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Levels of tin and organotin compounds in human urine samples from Iowa, United States
- Gadogbe, Manuel, Bao, Wei, Wels, Brian R., Dai, Suzie Y., Santillan, Donna A., Santillan, Mark K., Lehmler, Hans-Joachim
- Journal of environmental science and health 2019 v.54 no.9 pp. 884-890
- adults, atomic absorption spectrometry, biomarkers, containers, diabetes, dibutyltin, gas chromatography, humans, photometry, pregnant women, tin, tributyltin, urine, Iowa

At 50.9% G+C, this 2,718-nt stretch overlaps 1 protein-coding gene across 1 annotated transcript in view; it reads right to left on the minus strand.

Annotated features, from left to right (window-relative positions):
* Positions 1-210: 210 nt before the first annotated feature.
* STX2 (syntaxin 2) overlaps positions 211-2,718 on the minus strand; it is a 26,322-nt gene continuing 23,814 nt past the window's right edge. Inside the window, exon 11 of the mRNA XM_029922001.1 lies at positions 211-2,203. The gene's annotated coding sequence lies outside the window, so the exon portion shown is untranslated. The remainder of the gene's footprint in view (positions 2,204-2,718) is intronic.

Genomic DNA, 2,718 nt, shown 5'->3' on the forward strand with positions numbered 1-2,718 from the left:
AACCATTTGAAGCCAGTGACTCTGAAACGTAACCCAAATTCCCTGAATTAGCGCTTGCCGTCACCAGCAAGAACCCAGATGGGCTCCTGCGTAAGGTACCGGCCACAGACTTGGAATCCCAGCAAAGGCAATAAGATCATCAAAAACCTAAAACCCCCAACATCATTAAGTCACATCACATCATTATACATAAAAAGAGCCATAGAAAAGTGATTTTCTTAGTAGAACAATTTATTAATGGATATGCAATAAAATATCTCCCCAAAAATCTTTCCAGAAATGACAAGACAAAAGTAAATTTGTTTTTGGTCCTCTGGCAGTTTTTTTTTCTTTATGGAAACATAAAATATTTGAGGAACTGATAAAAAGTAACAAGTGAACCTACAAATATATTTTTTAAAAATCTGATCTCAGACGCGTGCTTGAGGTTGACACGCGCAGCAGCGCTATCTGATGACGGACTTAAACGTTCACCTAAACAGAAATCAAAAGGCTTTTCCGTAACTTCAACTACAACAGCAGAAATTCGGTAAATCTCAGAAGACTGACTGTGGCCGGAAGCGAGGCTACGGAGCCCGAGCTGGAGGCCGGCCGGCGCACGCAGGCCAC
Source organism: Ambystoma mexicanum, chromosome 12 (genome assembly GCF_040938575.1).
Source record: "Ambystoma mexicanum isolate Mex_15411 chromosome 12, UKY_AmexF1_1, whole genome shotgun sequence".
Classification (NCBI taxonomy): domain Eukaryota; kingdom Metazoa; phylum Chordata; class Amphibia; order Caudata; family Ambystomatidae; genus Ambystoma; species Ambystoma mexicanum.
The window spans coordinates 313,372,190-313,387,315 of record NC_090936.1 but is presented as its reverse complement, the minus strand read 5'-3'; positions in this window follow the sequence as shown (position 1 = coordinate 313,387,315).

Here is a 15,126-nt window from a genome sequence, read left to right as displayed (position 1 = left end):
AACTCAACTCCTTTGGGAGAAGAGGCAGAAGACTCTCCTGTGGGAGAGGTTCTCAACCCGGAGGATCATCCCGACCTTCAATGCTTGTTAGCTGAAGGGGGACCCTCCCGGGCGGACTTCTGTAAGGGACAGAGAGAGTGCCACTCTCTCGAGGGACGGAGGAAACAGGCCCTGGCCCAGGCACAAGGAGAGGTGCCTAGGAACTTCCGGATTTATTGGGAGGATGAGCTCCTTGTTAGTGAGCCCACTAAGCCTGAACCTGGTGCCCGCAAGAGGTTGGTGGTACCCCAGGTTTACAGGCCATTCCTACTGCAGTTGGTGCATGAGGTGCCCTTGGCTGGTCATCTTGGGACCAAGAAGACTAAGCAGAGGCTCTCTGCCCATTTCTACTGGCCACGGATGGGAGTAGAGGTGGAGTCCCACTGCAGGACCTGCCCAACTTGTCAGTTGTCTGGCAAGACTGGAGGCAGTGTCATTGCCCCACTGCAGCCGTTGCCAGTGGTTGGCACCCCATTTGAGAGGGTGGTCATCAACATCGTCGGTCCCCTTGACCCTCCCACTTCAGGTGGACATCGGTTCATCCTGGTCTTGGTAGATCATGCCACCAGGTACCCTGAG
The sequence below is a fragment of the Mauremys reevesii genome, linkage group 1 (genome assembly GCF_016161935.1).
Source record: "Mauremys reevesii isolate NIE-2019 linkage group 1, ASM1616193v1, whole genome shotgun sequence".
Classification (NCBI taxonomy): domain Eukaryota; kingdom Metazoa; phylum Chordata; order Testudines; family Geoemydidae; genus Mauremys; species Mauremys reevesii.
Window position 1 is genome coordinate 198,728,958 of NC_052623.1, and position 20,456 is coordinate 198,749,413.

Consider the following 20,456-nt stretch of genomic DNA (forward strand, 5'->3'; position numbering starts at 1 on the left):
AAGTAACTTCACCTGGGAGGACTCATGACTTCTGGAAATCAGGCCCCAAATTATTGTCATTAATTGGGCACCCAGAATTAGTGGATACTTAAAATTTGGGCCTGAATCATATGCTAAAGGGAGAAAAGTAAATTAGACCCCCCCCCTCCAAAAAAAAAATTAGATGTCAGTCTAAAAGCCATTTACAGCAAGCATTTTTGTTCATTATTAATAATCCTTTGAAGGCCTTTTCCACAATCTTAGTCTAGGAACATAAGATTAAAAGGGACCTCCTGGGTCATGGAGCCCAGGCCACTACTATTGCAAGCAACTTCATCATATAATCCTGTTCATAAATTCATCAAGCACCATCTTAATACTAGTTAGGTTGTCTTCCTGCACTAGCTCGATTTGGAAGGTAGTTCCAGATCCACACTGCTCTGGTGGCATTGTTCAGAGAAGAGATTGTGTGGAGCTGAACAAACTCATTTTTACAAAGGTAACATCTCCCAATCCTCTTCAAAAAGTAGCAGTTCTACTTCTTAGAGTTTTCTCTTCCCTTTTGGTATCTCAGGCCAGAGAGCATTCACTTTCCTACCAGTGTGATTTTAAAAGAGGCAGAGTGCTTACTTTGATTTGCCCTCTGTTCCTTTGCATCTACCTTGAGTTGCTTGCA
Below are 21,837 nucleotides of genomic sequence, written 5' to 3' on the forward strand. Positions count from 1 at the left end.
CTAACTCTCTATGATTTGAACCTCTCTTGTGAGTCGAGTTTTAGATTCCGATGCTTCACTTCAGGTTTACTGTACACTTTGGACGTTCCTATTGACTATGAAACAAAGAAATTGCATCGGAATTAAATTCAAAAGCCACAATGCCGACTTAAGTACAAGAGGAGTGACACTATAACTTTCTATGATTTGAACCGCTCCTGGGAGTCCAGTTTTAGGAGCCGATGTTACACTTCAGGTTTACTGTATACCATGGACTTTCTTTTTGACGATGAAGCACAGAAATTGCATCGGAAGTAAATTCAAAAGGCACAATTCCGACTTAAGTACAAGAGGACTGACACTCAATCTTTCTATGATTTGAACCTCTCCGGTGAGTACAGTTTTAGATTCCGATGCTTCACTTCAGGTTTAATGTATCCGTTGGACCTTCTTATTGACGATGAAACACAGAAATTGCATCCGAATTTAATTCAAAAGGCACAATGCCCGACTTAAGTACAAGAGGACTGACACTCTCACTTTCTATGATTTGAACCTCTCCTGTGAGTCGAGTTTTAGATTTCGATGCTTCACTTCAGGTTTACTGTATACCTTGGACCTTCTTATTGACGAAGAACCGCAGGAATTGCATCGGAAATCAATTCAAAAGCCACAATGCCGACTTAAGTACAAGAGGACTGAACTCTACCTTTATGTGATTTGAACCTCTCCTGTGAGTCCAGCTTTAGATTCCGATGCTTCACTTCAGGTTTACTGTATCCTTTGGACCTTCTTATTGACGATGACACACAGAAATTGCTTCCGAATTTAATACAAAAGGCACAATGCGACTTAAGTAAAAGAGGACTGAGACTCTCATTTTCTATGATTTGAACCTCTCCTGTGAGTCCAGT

- Exposure to tin in the general US population is near ubiquitous, as determined using urinary tin levels measured by inductively coupled plasma mass spectrometry (ICP-MS). Urinary tin levels are associated with chronic health outcomes, such as diabetes; however, it is unclear if these associations are due to the presence of inorganic and organic forms of tin in urine. To address this knowledge gap, levels of total tin and several organotin compounds (OTCs) were measured in convenience urine samples from pregnant women and adults from Iowa, United States. Total tin and OTC levels in urine samples were quantified using ICP-MS and gas chromatography with pulsed flame photometric detection (GC-PFPD), respectively. ICP-MS detected tin in almost all urine samples from both study populations. Low levels of dibutyltin were detected in two out of fifty human urine samples. Importantly, storage of urine samples in plastic containers, but not HNO₃-pretreated glass vials drastically reduced the recoveries of OTCs, in particular, tributyltin. Although their detection frequency is low, exposures to OTC should be considered when studying associations between human exposures to tin compounds and adverse health outcomes; however, urinary OTC levels measured in banked urine samples may not be suitable as biomarkers of OTC exposure.